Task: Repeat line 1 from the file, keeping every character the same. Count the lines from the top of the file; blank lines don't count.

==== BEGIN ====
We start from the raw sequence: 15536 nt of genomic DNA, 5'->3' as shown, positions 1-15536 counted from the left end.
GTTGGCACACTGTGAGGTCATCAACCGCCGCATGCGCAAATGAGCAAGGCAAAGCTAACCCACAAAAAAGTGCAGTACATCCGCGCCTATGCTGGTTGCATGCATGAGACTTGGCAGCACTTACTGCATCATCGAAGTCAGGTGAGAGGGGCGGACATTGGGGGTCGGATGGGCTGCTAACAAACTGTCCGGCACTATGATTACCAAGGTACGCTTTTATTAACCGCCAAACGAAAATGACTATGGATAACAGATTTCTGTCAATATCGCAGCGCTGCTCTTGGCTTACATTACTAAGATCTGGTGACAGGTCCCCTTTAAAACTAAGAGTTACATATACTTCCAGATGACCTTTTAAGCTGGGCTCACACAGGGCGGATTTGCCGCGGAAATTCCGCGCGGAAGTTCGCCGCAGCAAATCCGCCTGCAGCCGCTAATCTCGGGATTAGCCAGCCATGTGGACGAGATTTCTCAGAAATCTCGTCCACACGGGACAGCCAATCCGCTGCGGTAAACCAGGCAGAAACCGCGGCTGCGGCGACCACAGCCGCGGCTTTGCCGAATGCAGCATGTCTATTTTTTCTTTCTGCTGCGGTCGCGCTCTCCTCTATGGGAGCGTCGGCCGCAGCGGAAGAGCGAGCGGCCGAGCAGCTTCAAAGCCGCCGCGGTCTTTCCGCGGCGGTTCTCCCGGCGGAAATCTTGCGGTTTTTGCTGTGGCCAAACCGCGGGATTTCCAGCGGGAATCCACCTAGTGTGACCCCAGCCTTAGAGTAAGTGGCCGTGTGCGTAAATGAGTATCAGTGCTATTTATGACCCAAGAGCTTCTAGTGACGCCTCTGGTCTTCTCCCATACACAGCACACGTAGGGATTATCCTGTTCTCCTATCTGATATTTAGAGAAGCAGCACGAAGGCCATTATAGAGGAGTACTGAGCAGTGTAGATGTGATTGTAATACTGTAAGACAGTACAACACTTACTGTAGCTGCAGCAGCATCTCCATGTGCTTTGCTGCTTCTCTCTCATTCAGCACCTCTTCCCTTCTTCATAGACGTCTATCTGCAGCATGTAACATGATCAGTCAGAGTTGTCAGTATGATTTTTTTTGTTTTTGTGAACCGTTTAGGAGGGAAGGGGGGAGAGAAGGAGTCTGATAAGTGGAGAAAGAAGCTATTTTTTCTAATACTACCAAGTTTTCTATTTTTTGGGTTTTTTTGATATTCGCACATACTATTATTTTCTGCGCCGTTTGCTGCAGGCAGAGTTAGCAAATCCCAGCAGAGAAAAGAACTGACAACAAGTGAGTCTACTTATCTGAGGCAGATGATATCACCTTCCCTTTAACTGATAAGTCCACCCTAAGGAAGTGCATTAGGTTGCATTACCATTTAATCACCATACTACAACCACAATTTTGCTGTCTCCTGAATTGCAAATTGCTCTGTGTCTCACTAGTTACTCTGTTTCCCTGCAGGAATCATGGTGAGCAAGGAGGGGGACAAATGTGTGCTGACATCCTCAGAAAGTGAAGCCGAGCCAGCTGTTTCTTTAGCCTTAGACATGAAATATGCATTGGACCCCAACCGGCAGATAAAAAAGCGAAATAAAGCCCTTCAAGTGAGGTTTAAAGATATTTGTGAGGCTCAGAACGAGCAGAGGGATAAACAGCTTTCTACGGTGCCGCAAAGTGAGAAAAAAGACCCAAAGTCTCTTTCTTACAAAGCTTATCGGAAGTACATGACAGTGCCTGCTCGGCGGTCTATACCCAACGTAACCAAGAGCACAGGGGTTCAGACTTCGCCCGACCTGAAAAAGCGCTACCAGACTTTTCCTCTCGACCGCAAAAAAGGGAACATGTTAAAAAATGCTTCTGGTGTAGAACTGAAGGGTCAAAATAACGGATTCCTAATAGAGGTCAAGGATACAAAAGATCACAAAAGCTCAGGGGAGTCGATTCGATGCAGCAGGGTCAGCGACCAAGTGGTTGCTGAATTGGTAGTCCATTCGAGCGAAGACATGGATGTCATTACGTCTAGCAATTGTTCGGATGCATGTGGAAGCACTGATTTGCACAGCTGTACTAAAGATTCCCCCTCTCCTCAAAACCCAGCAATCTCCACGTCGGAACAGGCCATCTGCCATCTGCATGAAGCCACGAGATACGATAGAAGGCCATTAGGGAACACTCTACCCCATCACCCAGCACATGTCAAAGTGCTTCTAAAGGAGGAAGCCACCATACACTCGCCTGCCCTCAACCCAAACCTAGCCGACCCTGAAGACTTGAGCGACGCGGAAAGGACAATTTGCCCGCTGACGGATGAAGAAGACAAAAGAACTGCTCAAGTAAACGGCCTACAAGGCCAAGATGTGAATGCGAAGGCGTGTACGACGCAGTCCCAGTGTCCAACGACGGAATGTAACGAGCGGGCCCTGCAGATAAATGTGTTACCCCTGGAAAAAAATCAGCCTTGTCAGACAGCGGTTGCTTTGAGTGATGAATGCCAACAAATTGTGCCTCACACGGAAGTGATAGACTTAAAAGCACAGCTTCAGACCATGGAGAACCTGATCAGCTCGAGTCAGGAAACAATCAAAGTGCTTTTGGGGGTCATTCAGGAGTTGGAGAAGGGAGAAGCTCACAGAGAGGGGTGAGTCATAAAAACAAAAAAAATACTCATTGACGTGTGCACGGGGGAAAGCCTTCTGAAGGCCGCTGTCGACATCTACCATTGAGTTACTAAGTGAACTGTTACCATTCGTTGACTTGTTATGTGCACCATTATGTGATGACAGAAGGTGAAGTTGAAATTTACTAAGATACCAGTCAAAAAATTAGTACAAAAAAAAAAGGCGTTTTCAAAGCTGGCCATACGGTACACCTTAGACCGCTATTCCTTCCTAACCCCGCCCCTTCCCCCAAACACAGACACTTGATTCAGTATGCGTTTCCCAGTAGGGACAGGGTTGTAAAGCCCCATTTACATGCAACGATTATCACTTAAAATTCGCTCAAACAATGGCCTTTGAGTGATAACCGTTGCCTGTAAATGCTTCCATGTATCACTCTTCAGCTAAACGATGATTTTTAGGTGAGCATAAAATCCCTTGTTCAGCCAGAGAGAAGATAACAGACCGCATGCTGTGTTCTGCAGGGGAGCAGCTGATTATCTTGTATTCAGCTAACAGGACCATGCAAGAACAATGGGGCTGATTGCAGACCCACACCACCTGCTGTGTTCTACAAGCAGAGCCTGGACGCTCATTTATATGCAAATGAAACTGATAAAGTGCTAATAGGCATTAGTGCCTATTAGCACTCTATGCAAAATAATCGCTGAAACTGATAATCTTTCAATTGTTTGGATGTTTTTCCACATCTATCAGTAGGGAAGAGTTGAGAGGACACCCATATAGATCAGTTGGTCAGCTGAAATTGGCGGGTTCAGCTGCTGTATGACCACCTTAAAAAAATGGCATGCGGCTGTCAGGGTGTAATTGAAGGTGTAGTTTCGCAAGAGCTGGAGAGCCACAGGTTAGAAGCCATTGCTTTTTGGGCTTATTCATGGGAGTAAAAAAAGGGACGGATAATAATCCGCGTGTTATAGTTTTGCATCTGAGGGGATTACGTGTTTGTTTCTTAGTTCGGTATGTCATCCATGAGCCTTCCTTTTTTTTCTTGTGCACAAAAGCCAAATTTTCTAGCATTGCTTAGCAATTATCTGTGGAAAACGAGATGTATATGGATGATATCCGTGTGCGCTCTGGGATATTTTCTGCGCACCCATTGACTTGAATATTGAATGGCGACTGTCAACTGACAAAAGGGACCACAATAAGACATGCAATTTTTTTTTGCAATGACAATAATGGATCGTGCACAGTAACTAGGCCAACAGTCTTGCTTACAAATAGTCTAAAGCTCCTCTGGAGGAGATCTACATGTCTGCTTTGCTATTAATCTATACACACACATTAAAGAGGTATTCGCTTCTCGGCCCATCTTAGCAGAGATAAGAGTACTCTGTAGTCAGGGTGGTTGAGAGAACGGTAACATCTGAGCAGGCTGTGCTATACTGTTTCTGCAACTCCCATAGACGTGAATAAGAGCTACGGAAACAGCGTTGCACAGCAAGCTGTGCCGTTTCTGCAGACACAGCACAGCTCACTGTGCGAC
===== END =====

We start from the raw sequence: 15536 nt of genomic DNA, 5'->3' as shown, positions 1-15536 counted from the left end.